Psalm 10 addresses a God whose attention can wander.
1 Why, O Lord, do you stand far off?
Why do you hide yourself in times of trouble?
2 In arrogance the wicked persecute the poor—
let them be caught in the schemes they have devised.
3 For the wicked boast of the desires of their heart,
those greedy for gain curse and renounce the Lord.
4 In the pride of their countenance the wicked say, ‘God will not seek it out’;
all their thoughts are, ‘There is no God.’
We might say that this God has not yet achieved perfect surveillance.
The Psalmist goes on to describe all the violence and oppression that’s going on in the shadows, under the cover of darkness, rampant and seemingly unstoppable.
On Sunday morning we talked about where in our society we might wish for surveillance. Who is getting away with injustice? What do we wish were “caught on camera”? Where are there dark places we want a light to shine?
In Psalm 10, the Psalmist doesn’t just long for the unblinking eye of the camera. When God sees, it’s not just a matter of getting actions caught on record. When God sees, God acts.
14 But you do see! Indeed you note trouble and grief,
that you may take it into your hands;
the helpless commit themselves to you;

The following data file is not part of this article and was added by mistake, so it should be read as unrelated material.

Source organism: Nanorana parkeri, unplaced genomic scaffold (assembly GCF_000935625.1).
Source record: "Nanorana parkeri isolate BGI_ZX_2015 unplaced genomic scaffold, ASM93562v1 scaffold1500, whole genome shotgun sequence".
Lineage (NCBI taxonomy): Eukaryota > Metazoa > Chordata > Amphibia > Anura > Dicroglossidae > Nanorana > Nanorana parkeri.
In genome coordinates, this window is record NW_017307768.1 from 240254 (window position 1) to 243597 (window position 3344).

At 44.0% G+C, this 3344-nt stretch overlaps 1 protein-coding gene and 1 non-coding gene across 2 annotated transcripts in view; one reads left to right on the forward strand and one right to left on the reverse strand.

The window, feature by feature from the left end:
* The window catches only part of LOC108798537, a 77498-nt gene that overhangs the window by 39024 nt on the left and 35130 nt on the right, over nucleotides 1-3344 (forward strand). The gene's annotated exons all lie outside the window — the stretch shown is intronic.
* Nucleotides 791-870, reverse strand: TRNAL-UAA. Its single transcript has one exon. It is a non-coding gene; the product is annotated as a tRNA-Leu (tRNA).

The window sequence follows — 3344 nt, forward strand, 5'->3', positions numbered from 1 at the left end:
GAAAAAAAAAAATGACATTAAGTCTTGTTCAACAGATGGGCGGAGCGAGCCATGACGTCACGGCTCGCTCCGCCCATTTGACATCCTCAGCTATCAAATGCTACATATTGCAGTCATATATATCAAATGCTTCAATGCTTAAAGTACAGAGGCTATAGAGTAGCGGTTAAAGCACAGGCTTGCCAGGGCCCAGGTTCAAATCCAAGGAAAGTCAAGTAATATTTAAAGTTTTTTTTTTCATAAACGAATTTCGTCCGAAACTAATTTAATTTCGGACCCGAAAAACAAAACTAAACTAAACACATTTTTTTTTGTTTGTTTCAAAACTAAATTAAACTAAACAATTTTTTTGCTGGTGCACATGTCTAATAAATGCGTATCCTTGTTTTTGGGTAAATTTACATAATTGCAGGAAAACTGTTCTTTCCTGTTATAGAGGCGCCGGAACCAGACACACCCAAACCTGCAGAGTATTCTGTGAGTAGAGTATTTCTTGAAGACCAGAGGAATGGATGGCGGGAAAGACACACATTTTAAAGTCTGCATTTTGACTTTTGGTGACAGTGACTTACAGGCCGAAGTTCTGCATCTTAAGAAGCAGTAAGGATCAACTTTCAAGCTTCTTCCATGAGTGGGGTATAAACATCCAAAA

you have been the helper of the orphan.
While surveillance in our social context often has an assumption of distance and sterility, in the Psalms God’s seeing means that God is intimately involved in the world, in a deeply compassionate way.
On Sunday morning we talked about the “sit-lie” law in Spokane and the ways in which how we see others affects our judgments and actions.
Perhaps you’ve heard the poem attributed to Teresa of Avila:
Christ has no body but yours,
No hands, no feet on earth but yours,
Yours are the eyes with which he looks
Compassion on this world,
Yours are the feet with which he walks to do good
In what ways are we God’s surveillance cameras in the world? Not just blank faces, but involved, compassionate encounters with injustice? What does seeing involve?